Tag Archives: inequality

Krugman Versus Mankiw on Capital Income Taxation

This morning’s New York Times featured an op-ed from Paul Krugman titled “Wealth Over Work.” In the piece, Krugman warns that we are on a dangerous path towards an oligarchical society, where inequality is rampant and wealth accumulates in the hands of a small group of powerful elite. The government enacts policies that promote the accumulation of this wealth and living off of capital income over deriving income from working in the labor force.

While the inequality argument is certainly a relevant and important topic, Krugman’s finger pointing seems over the top to me. Krugman, in his typical fashion vilifies the GOP:

Despite the frantic efforts of some Republicans to pretend otherwise, most people realize that today’s G.O.P. favors the interests of the rich over those of ordinary families. I suspect, however, that fewer people realize the extent to which the party favors returns on wealth over wages and salaries. And the dominance of income from capital, which can be inherited, over wages — the dominance of wealth over work — is what patrimonial capitalism is all about.

Some of his points are valid but there are two problems I have with Krugman’s argument:

  1. Krugman claims that one of the contributing factors to his claimed shift towards an oligarchical society is the favorable tax treatment capital income receives. Based on my experience studying taxes in Jim Hines’s government revenues class, this statement struck me as off. Taxes on investments such as capital gains and dividends are some of the most inefficient taxes a government can impose. I was happy to see that Greg Mankiw publicly called Krugman out on this on his personal blog. Mankiw points out that it is not class warfare that drives the rationale for lower capital taxes, but rather the fact that it is optimal economically. At its heart economics is about trade offs and governments are faced with a serious tradeoff when designing a tax system: the tradeoff between efficiency and progressivity. Capital taxes are extremely inefficient because capital owners can choose to not sell their assets very easily if they face the tax, distorting economic activity and producing dead weight loss, which is a net loss to society. Therefore having lower capital taxes if efficient. The tradeoff here is that the bulk of capital income goes to the wealthy and so a lower tax is also regressive. Our tax system corrects for this in other areas.
  2. My other problem with Krugman’s article is the borderline conspiracy theorist perspective he advances as to why this shift is occurring, “Why is this happening? Well, bear in mind that both Koch brothers are numbered among the 10 wealthiest Americans, and so are four Walmart heirs. Great wealth buys great political influence — and not just through campaign contributions. Many conservatives live inside an intellectual bubble of think tanks and captive media that is ultimately financed by a handful of megadonors. Not surprisingly, those inside the bubble tend to assume, instinctively, that what is good for oligarchs is good for America.” To me this argument sounds a little too extreme. Yes money can buy power and influence, but politicians ultimately must answer to all of their constituents in our democratic society and ultimately those well off can be heard. The adoption of Obamacare (which the Koch brothers strongly oppose) is one example of a the less powerful majority winning a battle.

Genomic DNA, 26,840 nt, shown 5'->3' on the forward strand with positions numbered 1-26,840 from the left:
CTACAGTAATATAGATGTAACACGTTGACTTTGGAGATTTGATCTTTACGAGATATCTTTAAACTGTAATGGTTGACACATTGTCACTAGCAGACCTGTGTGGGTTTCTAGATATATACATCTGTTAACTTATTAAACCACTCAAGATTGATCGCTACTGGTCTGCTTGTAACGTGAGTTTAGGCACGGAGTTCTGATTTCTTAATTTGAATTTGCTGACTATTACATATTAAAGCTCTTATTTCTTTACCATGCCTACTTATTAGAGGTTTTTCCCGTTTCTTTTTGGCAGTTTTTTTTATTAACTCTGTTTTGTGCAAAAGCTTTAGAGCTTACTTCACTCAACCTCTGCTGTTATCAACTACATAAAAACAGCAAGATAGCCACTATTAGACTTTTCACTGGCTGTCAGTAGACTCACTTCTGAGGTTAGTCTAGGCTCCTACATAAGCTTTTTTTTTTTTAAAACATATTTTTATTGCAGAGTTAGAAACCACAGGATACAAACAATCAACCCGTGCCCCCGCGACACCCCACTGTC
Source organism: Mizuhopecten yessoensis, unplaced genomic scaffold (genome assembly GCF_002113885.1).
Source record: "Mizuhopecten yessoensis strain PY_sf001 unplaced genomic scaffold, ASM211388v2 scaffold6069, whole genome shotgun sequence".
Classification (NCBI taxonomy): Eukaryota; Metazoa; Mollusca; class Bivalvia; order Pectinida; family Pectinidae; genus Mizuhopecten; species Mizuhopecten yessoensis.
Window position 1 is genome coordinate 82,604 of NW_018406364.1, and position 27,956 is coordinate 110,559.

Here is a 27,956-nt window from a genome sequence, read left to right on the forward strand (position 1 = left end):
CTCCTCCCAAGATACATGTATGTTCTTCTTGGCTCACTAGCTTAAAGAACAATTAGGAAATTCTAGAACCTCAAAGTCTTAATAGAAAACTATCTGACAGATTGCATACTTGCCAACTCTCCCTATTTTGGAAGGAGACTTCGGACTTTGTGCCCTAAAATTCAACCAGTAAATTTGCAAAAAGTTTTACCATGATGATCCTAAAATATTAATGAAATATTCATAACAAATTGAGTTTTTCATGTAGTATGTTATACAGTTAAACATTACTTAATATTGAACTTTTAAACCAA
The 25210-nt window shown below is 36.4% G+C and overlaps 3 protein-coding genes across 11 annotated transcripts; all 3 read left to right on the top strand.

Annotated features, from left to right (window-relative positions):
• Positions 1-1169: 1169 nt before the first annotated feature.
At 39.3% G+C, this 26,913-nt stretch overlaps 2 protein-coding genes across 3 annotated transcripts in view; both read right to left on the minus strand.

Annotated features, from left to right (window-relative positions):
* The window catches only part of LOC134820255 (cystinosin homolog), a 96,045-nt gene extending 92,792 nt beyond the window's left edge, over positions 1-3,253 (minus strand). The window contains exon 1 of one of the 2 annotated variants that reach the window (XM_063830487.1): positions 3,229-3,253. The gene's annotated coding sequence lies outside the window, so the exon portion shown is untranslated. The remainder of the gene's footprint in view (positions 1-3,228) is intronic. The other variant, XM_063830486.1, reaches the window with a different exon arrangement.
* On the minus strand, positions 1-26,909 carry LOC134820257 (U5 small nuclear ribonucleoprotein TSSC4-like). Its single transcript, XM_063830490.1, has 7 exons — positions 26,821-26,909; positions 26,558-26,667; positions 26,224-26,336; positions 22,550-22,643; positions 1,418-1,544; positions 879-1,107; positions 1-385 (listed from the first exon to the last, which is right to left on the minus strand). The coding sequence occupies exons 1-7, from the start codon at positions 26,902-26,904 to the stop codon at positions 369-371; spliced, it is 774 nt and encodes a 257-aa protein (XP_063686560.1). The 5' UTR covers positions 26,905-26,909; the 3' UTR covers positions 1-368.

Overall, Krugman provides a thought provoking piece but his points seem drastic and overblown, especially from an economic perspective.

Apocalypse, Now?

There’s been a bit of a buzz lately about a working paper by Safa Motesharrei, Jorge Rivas and Eugenia Kalnay about doom, utter destruction, and the apocalypse.

Motesharrei et al. describe a theoretical model – Human and Nature Dynamics, or HANDY, for short – that simulates the rise and fall of societies. It’s not a complicated model, really. All it has is four main equations, two of them describing the population of two classes of people, ‘commoners’ and ‘elites’, one describing ‘nature’, and one to describe the accumulation of ‘wealth’. And, or so people say, it predicts that we shall all perish soon!

I don’t want to go into too much detail here, but these are the equations (in the same order as above):

image

Looks simple enough, doesn’t it? The αCαECC and CE all depend on ωxC and xas well. Basically, α‘s denote death rates, β‘s denote birth rates, x‘s stand for the population of commoners and elites, C‘s are their respective consumption, and ω is accumulated wealth (somewhat of a strange notion of wealth, but more on that below). y is the stock of natural resources, γy(λ – y) is a regeneration term (where γ is a regeneration factor and λ is the maximum possible amount of natural resources – nature’s ‘capacity’), and xCy is a depletion term (where δ is the rate of depletion per worker). You should note here that δxCy is also society’s production.

There’s also some inequality in the model, because elites consume more than commoners: